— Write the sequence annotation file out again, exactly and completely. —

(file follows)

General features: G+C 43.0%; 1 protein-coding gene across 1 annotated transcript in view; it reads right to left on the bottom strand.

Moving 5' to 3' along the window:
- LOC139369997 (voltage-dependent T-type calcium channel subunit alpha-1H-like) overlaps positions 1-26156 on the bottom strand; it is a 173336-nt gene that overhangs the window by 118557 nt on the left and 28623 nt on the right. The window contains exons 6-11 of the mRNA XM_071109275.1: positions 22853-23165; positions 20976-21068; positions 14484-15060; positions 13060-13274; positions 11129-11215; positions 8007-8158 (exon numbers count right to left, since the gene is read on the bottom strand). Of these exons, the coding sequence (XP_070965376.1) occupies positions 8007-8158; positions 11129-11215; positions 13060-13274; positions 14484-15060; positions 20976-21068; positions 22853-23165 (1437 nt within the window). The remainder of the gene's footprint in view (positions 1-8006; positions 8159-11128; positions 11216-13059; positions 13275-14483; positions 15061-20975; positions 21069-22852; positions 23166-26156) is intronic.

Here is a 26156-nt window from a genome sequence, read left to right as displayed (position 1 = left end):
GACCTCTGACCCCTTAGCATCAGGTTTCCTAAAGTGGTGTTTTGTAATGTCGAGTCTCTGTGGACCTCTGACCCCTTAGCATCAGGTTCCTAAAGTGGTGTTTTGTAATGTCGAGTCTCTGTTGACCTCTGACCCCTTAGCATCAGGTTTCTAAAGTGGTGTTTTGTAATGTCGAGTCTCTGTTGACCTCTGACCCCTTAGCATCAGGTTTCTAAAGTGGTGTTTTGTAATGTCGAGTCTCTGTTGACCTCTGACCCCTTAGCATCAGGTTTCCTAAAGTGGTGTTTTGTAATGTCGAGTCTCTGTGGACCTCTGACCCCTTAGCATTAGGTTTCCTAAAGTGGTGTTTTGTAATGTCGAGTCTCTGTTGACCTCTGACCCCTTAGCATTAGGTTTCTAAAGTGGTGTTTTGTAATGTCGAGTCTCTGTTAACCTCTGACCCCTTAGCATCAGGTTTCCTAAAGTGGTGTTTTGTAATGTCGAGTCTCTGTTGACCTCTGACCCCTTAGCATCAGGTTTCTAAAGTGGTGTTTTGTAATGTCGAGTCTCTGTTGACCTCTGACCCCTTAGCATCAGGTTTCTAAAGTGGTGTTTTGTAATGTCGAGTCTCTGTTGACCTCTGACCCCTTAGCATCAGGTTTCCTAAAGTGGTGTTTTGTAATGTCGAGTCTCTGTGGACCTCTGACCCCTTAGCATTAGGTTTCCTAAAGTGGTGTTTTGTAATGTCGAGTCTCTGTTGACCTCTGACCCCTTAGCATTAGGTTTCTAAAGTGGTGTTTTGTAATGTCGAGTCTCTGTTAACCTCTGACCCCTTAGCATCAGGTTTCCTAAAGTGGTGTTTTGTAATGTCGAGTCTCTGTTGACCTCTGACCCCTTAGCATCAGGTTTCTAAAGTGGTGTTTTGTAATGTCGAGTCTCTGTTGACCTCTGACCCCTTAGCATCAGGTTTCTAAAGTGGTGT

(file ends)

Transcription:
General features: G+C 43.0%; 1 protein-coding gene across 1 annotated transcript in view; it reads right to left on the bottom strand.

Moving 5' to 3' along the window:
- LOC139369997 (voltage-dependent T-type calcium channel subunit alpha-1H-like) overlaps positions 1-26156 on the bottom strand; it is a 173336-nt gene that overhangs the window by 118557 nt on the left and 28623 nt on the right. The window contains exons 6-11 of the mRNA XM_071109275.1: positions 22853-23165; positions 20976-21068; positions 14484-15060; positions 13060-13274; positions 11129-11215; positions 8007-8158 (exon numbers count right to left, since the gene is read on the bottom strand). Of these exons, the coding sequence (XP_070965376.1) occupies positions 8007-8158; positions 11129-11215; positions 13060-13274; positions 14484-15060; positions 20976-21068; positions 22853-23165 (1437 nt within the window). The remainder of the gene's footprint in view (positions 1-8006; positions 8159-11128; positions 11216-13059; positions 13275-14483; positions 15061-20975; positions 21069-22852; positions 23166-26156) is intronic.

Here is a 26156-nt window from a genome sequence, read left to right as displayed (position 1 = left end):
GACCTCTGACCCCTTAGCATCAGGTTTCCTAAAGTGGTGTTTTGTAATGTCGAGTCTCTGTGGACCTCTGACCCCTTAGCATCAGGTTCCTAAAGTGGTGTTTTGTAATGTCGAGTCTCTGTTGACCTCTGACCCCTTAGCATCAGGTTTCTAAAGTGGTGTTTTGTAATGTCGAGTCTCTGTTGACCTCTGACCCCTTAGCATCAGGTTTCTAAAGTGGTGTTTTGTAATGTCGAGTCTCTGTTGACCTCTGACCCCTTAGCATCAGGTTTCCTAAAGTGGTGTTTTGTAATGTCGAGTCTCTGTGGACCTCTGACCCCTTAGCATTAGGTTTCCTAAAGTGGTGTTTTGTAATGTCGAGTCTCTGTTGACCTCTGACCCCTTAGCATTAGGTTTCTAAAGTGGTGTTTTGTAATGTCGAGTCTCTGTTAACCTCTGACCCCTTAGCATCAGGTTTCCTAAAGTGGTGTTTTGTAATGTCGAGTCTCTGTTGACCTCTGACCCCTTAGCATCAGGTTTCTAAAGTGGTGTTTTGTAATGTCGAGTCTCTGTTGACCTCTGACCCCTTAGCATCAGGTTTCTAAAGTGGTGTTTTGTAATGTCGAGTCTCTGTTGACCTCTGACCCCTTAGCATCAGGTTTCCTAAAGTGGTGTTTTGTAATGTCGAGTCTCTGTGGACCTCTGACCCCTTAGCATTAGGTTTCCTAAAGTGGTGTTTTGTAATGTCGAGTCTCTGTTGACCTCTGACCCCTTAGCATTAGGTTTCTAAAGTGGTGTTTTGTAATGTCGAGTCTCTGTTAACCTCTGACCCCTTAGCATCAGGTTTCCTAAAGTGGTGTTTTGTAATGTCGAGTCTCTGTTGACCTCTGACCCCTTAGCATCAGGTTTCTAAAGTGGTGTTTTGTAATGTCGAGTCTCTGTTGACCTCTGACCCCTTAGCATCAGGTTTCTAAAGTGGTGT